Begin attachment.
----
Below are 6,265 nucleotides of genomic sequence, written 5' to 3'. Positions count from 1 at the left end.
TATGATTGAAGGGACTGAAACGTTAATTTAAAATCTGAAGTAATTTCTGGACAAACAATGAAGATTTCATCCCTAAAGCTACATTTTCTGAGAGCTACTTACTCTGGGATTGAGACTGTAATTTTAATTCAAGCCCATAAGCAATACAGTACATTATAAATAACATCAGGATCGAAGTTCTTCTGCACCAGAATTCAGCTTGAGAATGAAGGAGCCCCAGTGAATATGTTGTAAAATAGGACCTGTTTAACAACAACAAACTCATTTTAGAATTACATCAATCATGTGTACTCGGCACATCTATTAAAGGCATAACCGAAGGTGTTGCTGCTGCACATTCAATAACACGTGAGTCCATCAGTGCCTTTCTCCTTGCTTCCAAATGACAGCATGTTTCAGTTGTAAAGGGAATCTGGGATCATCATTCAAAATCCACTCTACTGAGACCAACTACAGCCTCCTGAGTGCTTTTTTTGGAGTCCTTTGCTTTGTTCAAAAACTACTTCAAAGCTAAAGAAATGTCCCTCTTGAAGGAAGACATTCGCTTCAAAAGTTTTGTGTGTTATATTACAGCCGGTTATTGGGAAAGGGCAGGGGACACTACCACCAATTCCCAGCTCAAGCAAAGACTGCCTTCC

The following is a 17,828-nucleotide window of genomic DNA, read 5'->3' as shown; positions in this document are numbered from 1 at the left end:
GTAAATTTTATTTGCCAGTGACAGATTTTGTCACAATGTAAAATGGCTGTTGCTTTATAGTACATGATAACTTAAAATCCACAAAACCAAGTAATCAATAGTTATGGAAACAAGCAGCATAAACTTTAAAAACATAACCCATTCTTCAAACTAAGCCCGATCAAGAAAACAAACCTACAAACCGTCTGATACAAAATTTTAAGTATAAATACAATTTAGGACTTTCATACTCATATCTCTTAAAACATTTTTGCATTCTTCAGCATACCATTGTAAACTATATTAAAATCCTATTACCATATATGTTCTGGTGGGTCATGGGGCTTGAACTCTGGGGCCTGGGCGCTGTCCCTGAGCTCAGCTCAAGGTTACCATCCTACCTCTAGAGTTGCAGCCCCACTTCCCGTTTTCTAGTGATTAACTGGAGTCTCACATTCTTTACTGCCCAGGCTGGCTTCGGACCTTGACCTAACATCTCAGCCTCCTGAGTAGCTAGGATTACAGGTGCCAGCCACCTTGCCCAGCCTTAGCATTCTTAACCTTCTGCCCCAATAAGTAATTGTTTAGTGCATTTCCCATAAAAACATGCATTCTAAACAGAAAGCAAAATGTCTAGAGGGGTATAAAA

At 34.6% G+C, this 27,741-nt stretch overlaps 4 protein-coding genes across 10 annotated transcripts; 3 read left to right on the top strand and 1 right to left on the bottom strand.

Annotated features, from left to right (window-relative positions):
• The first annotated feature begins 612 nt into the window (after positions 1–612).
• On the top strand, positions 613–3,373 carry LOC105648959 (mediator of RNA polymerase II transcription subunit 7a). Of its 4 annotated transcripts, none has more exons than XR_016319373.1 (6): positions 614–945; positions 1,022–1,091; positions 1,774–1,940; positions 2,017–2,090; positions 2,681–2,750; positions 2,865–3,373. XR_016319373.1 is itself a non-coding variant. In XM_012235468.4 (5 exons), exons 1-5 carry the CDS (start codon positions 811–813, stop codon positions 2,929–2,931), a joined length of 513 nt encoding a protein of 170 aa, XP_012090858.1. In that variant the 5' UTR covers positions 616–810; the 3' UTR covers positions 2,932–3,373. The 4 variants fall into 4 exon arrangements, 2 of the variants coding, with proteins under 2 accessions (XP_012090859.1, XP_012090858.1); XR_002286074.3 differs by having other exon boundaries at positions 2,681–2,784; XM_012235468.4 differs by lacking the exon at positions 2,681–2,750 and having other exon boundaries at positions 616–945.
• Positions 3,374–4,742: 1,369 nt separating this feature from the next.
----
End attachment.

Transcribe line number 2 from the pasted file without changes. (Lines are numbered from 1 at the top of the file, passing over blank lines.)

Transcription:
TATGATTGAAGGGACTGAAACGTTAATTTAAAATCTGAAGTAATTTCTGGACAAACAATGAAGATTTCATCCCTAAAGCTACATTTTCTGAGAGCTACTTACTCTGGGATTGAGACTGTAATTTTAATTCAAGCCCATAAGCAATACAGTACATTATAAATAACATCAGGATCGAAGTTCTTCTGCACCAGAATTCAGCTTGAGAATGAAGGAGCCCCAGTGAATATGTTGTAAAATAGGACCTGTTTAACAACAACAAACTCATTTTAGAATTACATCAATCATGTGTACTCGGCACATCTATTAAAGGCATAACCGAAGGTGTTGCTGCTGCACATTCAATAACACGTGAGTCCATCAGTGCCTTTCTCCTTGCTTCCAAATGACAGCATGTTTCAGTTGTAAAGGGAATCTGGGATCATCATTCAAAATCCACTCTACTGAGACCAACTACAGCCTCCTGAGTGCTTTTTTTGGAGTCCTTTGCTTTGTTCAAAAACTACTTCAAAGCTAAAGAAATGTCCCTCTTGAAGGAAGACATTCGCTTCAAAAGTTTTGTGTGTTATATTACAGCCGGTTATTGGGAAAGGGCAGGGGACACTACCACCAATTCCCAGCTCAAGCAAAGACTGCCTTCC